Each step in the process is facilitated using various tools. Some of these can be used in more than one step. The main entry point of the process will be defined in accordance with local priorities and circumstances as well as ongoing planning cycles. The various tools used in SymbioCity projects are categorised as follows:
In our projects we engage with both political and executive levels to improve internal dialogue and knowledge transfer. This safeguards broad local ownership and sustainability, which in turn builds a foundation for institutional change.
We also form horizontal and multi-sectoral working groups that involve a diverse range of stakeholders in the planning process so as to enable a holistic development perspective. Our aim is to help our partners see urban development in a new light where challenges can be opportunities and negative trends can be turning points.
A multi-disciplinary Working Group was established and assigned to the project by the Mayor. Members, both women and men, represented different departments from the city administration such as urban planning, health, environment, economic development, social inclusion, and legal matters. The group developed a work plan and carried out a stakeholder analysis, identifying key stakeholders to include in the process. They also elaborated a communication plan in relation to the different stakeholders.
The working group carried out an Urban Sustainability Review (USR) of Pitalito, assessing the different dimensions of sustainability: spatial, environmental, sociocultural and economic. Through a series of workshops, both internal and with public participation, the group formed a holistic, common picture of the town’s challenges and opportunities. Based on the USR a list of urban development themes offering good potential for synergies was identified. Sustainable mobility was selected as the focus area. A vision for sustainable mobility for the city was then developed based on the public participation events.
The working group developed a set of objectives for the project, starting out from the overall aim:
To develop areas for walking and bike lanes as the main drive for innovation in the urban environment, taking advantage of the potential of the environment, public space and civic culture, converting Pitalito in an attractive and inclusive city.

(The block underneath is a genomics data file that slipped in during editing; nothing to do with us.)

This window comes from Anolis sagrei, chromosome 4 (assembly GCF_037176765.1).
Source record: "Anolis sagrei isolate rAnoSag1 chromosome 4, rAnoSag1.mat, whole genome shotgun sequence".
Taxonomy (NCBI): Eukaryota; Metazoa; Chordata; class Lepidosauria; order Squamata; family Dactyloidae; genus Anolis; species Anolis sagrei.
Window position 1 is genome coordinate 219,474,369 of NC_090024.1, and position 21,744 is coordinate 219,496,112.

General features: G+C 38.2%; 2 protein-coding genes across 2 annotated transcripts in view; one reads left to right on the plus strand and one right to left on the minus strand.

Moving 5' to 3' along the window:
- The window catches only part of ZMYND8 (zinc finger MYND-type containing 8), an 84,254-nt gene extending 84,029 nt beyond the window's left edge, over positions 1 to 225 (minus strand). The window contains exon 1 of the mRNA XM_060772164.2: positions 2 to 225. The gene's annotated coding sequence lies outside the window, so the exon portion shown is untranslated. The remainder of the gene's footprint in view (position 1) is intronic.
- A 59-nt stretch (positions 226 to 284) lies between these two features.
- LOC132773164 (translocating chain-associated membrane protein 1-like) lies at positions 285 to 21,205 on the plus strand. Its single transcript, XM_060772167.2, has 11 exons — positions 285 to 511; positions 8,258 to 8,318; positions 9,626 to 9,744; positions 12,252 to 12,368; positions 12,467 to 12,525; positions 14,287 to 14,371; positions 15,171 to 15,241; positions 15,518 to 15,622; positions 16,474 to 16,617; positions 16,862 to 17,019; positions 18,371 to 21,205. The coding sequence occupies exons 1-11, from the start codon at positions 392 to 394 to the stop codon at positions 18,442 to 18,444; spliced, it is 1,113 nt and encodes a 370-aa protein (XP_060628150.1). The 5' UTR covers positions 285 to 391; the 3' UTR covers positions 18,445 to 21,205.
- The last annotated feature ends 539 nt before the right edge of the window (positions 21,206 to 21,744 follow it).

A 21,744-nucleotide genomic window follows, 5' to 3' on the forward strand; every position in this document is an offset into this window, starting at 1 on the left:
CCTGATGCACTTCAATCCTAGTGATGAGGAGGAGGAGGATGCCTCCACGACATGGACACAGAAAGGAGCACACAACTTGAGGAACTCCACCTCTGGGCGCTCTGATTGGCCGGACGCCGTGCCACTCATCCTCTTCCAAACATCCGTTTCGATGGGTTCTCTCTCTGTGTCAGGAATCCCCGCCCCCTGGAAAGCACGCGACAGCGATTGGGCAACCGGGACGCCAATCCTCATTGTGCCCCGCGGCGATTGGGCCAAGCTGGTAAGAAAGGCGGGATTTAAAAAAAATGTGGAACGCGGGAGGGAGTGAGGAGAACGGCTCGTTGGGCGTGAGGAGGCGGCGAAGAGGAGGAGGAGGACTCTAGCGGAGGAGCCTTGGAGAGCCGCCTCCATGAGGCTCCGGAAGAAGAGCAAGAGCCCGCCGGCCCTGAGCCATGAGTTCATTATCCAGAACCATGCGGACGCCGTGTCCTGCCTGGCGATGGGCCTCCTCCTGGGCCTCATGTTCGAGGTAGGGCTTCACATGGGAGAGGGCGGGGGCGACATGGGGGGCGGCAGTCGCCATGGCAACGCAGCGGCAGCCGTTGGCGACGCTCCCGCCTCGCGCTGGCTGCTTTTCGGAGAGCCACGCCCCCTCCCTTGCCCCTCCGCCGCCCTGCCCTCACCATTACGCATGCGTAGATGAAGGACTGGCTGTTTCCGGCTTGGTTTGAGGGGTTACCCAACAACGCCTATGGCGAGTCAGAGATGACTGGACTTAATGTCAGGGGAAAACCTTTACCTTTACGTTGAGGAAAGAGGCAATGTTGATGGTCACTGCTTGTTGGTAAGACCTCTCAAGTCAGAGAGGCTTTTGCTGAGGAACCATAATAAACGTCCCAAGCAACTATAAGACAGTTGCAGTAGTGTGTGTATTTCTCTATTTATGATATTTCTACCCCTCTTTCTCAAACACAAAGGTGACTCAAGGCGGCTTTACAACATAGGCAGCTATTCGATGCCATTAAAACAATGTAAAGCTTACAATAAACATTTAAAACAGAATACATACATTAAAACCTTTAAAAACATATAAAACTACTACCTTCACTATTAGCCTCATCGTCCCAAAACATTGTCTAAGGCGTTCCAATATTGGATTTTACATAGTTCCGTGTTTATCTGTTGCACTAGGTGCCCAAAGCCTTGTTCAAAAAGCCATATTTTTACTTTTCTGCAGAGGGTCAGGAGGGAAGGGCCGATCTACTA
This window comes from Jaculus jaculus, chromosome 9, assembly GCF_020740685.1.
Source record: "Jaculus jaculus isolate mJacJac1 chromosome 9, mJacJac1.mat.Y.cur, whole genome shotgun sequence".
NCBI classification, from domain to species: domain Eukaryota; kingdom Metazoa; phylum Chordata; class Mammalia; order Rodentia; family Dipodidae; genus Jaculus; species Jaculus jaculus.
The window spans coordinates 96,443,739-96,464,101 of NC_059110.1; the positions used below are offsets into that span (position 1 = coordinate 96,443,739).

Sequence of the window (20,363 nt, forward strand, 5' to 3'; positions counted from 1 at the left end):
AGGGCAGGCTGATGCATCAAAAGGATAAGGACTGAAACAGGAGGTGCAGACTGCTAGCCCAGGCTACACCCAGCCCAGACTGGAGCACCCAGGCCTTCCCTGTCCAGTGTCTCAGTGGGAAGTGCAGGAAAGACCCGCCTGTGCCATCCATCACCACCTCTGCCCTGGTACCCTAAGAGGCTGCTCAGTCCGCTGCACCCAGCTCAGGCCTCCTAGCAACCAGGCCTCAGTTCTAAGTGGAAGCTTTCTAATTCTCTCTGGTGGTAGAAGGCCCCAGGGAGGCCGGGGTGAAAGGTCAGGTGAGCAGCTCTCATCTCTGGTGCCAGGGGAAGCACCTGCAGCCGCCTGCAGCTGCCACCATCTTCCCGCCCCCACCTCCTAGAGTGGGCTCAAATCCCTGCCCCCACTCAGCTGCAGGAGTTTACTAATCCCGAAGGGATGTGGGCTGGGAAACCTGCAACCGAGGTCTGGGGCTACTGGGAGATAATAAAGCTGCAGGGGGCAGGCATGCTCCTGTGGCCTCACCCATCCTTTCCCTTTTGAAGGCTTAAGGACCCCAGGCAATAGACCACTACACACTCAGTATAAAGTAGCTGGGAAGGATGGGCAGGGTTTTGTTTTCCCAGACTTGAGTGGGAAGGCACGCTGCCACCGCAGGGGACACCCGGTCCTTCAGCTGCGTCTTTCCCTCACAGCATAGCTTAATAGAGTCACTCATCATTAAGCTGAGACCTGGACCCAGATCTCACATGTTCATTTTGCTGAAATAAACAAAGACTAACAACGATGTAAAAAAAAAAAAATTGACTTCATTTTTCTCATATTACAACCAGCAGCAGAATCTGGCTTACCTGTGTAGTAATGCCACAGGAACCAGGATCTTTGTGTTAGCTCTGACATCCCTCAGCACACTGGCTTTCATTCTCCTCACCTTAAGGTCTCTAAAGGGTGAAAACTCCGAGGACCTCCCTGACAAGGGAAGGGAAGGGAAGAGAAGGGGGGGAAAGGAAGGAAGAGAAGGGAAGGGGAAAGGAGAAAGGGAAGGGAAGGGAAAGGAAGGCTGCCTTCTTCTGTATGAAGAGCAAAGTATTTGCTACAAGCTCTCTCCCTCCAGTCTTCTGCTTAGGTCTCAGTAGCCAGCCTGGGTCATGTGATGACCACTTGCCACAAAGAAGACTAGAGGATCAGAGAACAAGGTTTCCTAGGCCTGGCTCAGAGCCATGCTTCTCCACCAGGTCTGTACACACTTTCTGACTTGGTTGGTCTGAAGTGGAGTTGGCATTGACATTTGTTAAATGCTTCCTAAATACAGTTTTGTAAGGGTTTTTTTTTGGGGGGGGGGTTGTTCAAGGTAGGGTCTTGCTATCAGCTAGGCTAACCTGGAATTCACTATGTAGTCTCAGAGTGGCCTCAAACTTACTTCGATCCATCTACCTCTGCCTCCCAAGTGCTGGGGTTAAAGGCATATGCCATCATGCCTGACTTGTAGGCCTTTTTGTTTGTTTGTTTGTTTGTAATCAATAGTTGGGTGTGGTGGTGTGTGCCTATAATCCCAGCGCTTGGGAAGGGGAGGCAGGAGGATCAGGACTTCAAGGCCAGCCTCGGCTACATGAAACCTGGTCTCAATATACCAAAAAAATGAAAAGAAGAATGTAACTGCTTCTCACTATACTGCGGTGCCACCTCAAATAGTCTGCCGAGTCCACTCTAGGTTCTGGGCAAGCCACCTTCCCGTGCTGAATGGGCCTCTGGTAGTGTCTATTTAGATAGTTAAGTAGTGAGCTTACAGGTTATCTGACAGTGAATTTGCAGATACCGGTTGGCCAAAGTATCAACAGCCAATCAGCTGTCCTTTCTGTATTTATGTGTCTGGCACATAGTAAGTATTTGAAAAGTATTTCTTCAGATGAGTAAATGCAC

The working group went on a study trip to Sweden to learn about different Swedish solutions for sustainable urban development and to find inspiration for Pitalito. Through a scenario analysis exercise the group outlined four development scenarios and compared the potential of these to fulfil set objectives. This helped the group to choose a preferred pathway towards achieving their vision. They continued to develop solutions through brainstorming exercises, broadening the perspective to look at physical, institutional and behavioural changes as well as high/low cost and short/long term solutions. To deepen understanding and develop tailor-made solutions, school children and adults were interviewed about their mobility habits and attitudes towards change in public space and mobility options.
The alternative proposals and solutions developed will have varying social, environmental and economic impacts. In order to maximise positive impacts and minimise any negative impacts, the economic, social, environmental and spatial impacts of the alternative proposals and solutions were therefore assessed. Necessary adjustments were made to improve possible outcome and result.
The work resulted in a Sustainable Urban Mobility Plan (SUMP) with integrated solutions to be implemented in the city. The plan covers a new map for bicycle lanes, more pedestrian streets, more room for pedestrians and street vendors, increased access to public transport, more green areas and improved traffic security. It also includes the concept of tactical urbanism. A SUMP for Pitalito had been a long-standing wish but the city lacked the resources to develop one itself or to contract a consultant for this purpose. At the end of the project, with resources from the Ministry of Transport, the city was able to construct an 800-metre bicycle lane for students on their way to school.